Thecus N2560 2-Drive NAS System

Thecus N2560 2-Drive NAS System

Back in April, we took a look at the 5-Bay NAS N5550 from Thecus, which was one of their first NAS units including an HDMI port to allow hybrid functionality by combining the reliability of a NAS with some of the features of a dedicated HTPC (home theater PC).  With conventional hard drives reaching 6TB these days, support for five disks is unnecessary for many buyers , so Thecus has released a two-bay version of their NAS, the N2560. Available in white, this two drive NAS also includes an HDMI port but has a much smaller footprint, which increases the installation flexibility and reducies the potential for noise pollution, alongside a much more affordable price.



There are some similarities between the N5550 and the N2560 below, but for the most part the capabilities from an XBMC perspective should be identical. The biggest difference is the drop in clock speed—down from 1.86GHz to an Intel Atom CE5335 system on a chip (SoC) running at 1.6GHz. The N2560 is a lot quieter running as it doesn’t have a full power supply unit (PSU) like the N5550 had, so the only noise generated is from the single 120mm exhaust fan and the hard drives themselves.






Intel® Atom™CE5335 (1.6GHz Dual Core)

System Memory


LAN Interface (PCI-e)

RJ-45×1: 10/100/1000 BASE-TX Auto MDI/MDI-X
WOL supported

USB Interface

USB 2.0 host port x2 (back x2) 
USB 3.0 host port x1 (front x1)

HDMI Output

HDMI port (back x1)

Audio Output

SPDIF Toslink (back x1)

Disk Interface

2x SATA for internal

Power Supply

40W external power adaptor

Power Management

Auto power on after shutdown due to power loss


Power button
USB copy button 
Reset button


Temperature: 5°C to 40°C
Humidity: 0 ~ 80 % R.H. (Non-condensing)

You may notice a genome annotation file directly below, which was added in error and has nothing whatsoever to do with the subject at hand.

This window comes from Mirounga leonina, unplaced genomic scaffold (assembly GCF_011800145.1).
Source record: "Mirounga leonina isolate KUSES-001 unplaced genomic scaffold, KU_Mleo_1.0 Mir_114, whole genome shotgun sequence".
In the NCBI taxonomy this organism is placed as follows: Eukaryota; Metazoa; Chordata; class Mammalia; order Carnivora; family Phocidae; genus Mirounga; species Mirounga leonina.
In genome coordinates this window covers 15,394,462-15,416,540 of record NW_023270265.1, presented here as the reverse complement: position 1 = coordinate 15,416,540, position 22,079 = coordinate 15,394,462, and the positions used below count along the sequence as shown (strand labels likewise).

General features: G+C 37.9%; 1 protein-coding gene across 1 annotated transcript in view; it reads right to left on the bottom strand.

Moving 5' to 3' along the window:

2 bay Tower

Dimensions (HxWxD)

166 x 114 x 210 (mm)


1.35(Kgs)/2.98(lb)(NAS only)




It’s also significantly lighter than its predecessor, coming in at under 3lbs without drives. The unit is only available in a shiny white plastic and metal enclosure, which users will either love or hate. We prefer black when thinking of our electronic components, but the fact that the NAS can be tucked away out of sight because of its small footprint will make it easy to hide.

The N2560 is cooled by a rear exhaust 120mm fan, also on the back are two USB ports , LAN, as well as an HDMI and S/PDIF connector. The power brick is of the external variety, similar to a laptop, which is less heat within the system.

Hard drives are mounted vertically and require the special rails provided by Thecus. Which are tool free and snap into the screw holes on the hard drive, allowing the drives to slide in and out with a lever at the bottom to release. It’s a simple and effective system. Unlike some larger NAS units, there is no ability to lock the drives in place.

The front of the system has a blue power LED, a reset button, a USB 3.0 port, and then some LEDs which blink to show activity or errors.